Q. I know that the story of the '64 U.S. Open has been told again and again and again, and everybody, by this point every golf fan knows the conditions in which you faced. And I'm wondering, do you, first of all, how difficult would it be for a Major Championship to have 36 holes on the final day? I'm just wondering would that be in any way possible. And just how close were you to not being able to finish that weekend?

KEN VENTURI: Well, I would say this, is that it was the last year they played 36 holes. And I've been introduced many times and they told me that they're changing to 18 holes a day because of what happened to me. And I said, don't use me, because you know how much money you're going to make on Sunday? (Laughter.)

And I don't remember him saying, Doctor Everett, but when I came in off the 18th hole in the morning, I laid down next to my locker and Doctor Everett said, I recommend you don't go out, because it could be fatal. And I don't make excuses, my father always told me excuses are the crutches for the untalented. But I was in an automobile accident, I was a passenger, and I was out pretty much of commission for two years. And I was in this position and he recommended I didn't go out. And he said, I don't remember, I looked up at him and I said, it would be better than the way I've been living.

And I got up and I don't remember going to the first tee. But I get introduced and people get carried away about my Open victory and I said, thank you very much for that. But my Open victory, I said, no disrespect, was best described by Joey Lewis, a late comedian, when I walked in after the U.S. Open to Toot Shor's restaurant in New York, I bumped into Frank Sinatra, Toots Shor and Joey Lewis and Joey came over to me and he always called me Vinny he said, Vinny, I got to tell you something. I saw you win the U.S. Open. I saw you stagger and fall and pass out and couldn't make it off the green. I got to tell you, from the bottom of my heart, it's the greatest act I ever saw in my life. (Laughter.) And now I can give my speech. (Laughter.)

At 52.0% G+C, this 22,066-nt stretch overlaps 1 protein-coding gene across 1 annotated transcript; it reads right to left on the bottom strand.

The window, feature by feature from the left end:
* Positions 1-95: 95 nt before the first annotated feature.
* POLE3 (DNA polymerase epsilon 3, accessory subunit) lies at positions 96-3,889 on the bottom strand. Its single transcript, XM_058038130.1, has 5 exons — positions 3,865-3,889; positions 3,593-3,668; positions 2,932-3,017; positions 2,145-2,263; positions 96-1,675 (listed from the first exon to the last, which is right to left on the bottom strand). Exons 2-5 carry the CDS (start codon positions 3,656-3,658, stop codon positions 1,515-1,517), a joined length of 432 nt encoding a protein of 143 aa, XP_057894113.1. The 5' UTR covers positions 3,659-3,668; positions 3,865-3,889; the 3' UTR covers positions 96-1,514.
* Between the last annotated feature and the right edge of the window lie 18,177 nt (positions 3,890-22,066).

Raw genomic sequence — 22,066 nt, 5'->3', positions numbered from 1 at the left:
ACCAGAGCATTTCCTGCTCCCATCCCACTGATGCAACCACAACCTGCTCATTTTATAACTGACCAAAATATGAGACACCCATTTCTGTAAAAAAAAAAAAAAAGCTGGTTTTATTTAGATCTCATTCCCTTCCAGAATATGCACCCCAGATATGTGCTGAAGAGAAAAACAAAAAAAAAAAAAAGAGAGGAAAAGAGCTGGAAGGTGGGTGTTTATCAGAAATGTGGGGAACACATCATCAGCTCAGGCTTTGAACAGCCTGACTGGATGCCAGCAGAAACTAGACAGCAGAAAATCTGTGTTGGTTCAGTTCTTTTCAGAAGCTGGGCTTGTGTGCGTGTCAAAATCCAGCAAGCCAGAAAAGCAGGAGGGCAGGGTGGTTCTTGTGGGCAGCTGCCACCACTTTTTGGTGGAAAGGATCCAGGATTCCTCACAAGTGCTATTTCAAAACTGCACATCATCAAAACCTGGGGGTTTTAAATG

But that's, I'll never forget that. And then I'll never, I went to Broadway and went to Hello Dolly, Carol Channing was doing it, never met her, never knew her. And I sat near the rope where she came out on the stage and at the end of the act she sang Hello Dolly, and she pointed down at me and said, and Kenny, it's so nice to have you back where you belong. And on Broadway, after the show, I got a standing ovation on Broadway. And I didn't meet Carol Channing until we went to the desert. But those things I'll always treasure and, you know, fate does have a way of bending the twig.

Q. As a follow up, Tim, are you still on the line?

TIM FINCHEM: I am.

Q. Tim, you said you were there that weekend. Is the heat or conditions in any way exaggerated? What's your best memory of just how tough it was that day on the players?

TIM FINCHEM: I was watching it on television.

Q. Oh, okay.

KEN VENTURI: He didn't lose any weight either.

TIM FINCHEM: But I can tell you this: I lived in Washington later on for 10 years. And Washington was built on a swamp. And in the middle of the summer, the heat is as intense as the deepest south part of the country that we have. I mean, it's incredible. And so after I lived there for few years, when I watched Kenny on CBS, I think about, you know, I used to, I saw him do it, but now having lived here, I know how bad it's, because it was what, 104 that day?

KEN VENTURI: It came to 109 and the humidity was in the 90s. And to best describe it, I had a scale next to my locker and I got on it in the morning when I was there and then when I got dressed and ready to leave, I got on the scale again and that day I lost eight pounds.

Q. That's a tough way to have to lose it. Tim, talk about, barring rain outs, where time has to be made up on the weekend and everything, 36 holes in a major championship or a significant tournament like the Players and everything, how, just how tough would that be on guys now, given the pressure and the attention and the media coverage that now go to these tournaments?